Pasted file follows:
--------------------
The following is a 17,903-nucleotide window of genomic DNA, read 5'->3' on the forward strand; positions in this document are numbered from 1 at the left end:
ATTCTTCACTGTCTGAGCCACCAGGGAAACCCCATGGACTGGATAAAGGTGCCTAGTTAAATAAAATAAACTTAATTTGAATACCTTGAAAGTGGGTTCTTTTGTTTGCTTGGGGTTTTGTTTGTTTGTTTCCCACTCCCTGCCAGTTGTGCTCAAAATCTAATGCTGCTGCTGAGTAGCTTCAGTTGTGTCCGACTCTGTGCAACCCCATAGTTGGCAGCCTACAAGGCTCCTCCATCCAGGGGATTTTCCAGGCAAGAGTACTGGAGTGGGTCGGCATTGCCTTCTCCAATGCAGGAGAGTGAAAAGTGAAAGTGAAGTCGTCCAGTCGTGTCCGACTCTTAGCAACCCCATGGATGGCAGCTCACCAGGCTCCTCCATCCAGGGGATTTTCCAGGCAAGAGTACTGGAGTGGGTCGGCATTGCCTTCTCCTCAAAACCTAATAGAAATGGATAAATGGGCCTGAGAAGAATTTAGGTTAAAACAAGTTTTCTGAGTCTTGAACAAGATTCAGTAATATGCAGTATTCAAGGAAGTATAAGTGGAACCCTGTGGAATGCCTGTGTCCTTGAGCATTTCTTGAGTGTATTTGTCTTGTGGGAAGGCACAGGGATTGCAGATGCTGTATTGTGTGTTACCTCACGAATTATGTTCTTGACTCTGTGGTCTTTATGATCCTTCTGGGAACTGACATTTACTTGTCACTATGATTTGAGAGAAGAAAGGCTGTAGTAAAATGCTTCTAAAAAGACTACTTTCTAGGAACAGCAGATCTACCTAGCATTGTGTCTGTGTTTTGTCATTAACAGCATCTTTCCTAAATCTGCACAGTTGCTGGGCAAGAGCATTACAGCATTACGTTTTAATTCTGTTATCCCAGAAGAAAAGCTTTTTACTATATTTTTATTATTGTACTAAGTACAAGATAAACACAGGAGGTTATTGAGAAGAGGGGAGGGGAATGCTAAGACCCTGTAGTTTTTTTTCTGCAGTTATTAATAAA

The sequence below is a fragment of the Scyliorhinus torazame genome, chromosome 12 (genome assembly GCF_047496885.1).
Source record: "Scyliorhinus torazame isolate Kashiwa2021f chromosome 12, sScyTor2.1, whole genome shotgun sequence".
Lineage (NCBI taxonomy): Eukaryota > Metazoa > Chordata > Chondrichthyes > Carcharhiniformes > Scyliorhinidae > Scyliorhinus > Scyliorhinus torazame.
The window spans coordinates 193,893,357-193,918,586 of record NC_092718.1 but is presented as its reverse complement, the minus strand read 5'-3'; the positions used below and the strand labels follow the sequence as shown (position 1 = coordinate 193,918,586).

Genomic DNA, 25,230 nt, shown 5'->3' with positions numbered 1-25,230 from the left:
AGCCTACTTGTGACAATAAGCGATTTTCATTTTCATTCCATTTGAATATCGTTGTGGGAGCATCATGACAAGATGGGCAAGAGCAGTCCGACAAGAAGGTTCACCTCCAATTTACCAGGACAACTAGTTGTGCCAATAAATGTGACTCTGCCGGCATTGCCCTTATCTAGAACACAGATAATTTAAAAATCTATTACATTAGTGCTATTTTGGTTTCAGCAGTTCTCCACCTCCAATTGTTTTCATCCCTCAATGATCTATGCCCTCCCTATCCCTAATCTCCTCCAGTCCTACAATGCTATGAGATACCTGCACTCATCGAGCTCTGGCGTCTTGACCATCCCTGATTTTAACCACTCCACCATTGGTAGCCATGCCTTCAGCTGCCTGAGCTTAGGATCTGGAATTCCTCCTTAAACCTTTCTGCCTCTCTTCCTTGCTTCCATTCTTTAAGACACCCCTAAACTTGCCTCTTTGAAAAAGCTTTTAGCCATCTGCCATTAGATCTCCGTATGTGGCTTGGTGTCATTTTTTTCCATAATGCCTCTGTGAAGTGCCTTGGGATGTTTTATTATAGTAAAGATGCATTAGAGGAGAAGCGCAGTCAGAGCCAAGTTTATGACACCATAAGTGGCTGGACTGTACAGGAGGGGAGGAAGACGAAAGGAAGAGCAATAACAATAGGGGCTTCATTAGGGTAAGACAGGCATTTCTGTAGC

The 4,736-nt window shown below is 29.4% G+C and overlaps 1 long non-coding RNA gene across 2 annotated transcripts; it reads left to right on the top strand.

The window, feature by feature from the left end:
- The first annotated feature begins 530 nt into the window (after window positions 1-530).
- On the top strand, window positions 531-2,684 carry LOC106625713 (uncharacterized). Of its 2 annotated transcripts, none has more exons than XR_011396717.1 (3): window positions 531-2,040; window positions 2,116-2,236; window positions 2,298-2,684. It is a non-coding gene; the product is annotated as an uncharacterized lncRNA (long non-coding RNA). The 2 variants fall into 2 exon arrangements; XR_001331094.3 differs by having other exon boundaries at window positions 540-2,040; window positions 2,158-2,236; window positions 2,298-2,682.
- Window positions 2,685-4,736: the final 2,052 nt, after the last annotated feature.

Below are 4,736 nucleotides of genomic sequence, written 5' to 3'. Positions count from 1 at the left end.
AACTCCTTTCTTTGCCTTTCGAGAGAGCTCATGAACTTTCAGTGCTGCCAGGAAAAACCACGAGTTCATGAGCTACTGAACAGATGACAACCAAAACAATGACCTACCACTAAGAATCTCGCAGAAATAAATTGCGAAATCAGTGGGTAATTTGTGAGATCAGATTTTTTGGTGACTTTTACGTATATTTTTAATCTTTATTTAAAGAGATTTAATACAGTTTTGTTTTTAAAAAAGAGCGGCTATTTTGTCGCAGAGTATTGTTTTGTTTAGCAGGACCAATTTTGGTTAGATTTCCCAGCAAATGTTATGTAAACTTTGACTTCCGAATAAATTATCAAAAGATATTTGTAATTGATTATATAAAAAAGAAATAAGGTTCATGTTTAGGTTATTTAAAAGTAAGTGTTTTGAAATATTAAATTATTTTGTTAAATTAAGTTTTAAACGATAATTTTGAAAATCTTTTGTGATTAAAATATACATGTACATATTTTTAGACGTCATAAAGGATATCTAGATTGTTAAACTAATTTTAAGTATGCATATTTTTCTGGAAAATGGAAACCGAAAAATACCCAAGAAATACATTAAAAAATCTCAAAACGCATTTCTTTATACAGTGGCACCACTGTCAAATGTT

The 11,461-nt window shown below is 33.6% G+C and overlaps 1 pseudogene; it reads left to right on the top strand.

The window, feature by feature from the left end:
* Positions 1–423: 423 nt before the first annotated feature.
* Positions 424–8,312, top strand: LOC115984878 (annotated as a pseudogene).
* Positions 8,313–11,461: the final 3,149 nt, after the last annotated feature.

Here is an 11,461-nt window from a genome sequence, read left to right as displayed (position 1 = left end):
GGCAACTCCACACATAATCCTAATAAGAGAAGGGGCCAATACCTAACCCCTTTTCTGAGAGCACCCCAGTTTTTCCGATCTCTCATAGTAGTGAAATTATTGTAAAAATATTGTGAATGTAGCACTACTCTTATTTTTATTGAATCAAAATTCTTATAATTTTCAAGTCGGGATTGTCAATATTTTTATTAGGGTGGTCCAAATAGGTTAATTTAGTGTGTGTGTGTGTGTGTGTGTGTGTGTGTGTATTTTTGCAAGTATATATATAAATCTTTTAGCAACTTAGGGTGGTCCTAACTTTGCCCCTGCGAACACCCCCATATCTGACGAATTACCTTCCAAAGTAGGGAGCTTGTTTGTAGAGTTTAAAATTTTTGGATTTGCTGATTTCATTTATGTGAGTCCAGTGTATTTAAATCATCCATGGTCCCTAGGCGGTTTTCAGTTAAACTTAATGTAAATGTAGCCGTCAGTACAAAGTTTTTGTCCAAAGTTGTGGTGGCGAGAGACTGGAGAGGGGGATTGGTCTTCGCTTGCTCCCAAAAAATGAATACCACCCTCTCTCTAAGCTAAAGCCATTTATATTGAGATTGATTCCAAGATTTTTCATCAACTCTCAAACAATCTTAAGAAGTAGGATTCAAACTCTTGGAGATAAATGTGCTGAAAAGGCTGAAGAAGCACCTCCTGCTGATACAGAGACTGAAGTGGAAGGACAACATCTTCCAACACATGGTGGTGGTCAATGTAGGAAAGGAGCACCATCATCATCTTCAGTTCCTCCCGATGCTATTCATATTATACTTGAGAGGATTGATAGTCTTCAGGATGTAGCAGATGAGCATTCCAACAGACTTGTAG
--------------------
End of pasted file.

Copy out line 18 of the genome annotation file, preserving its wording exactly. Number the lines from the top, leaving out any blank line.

* Positions 1–423: 423 nt before the first annotated feature.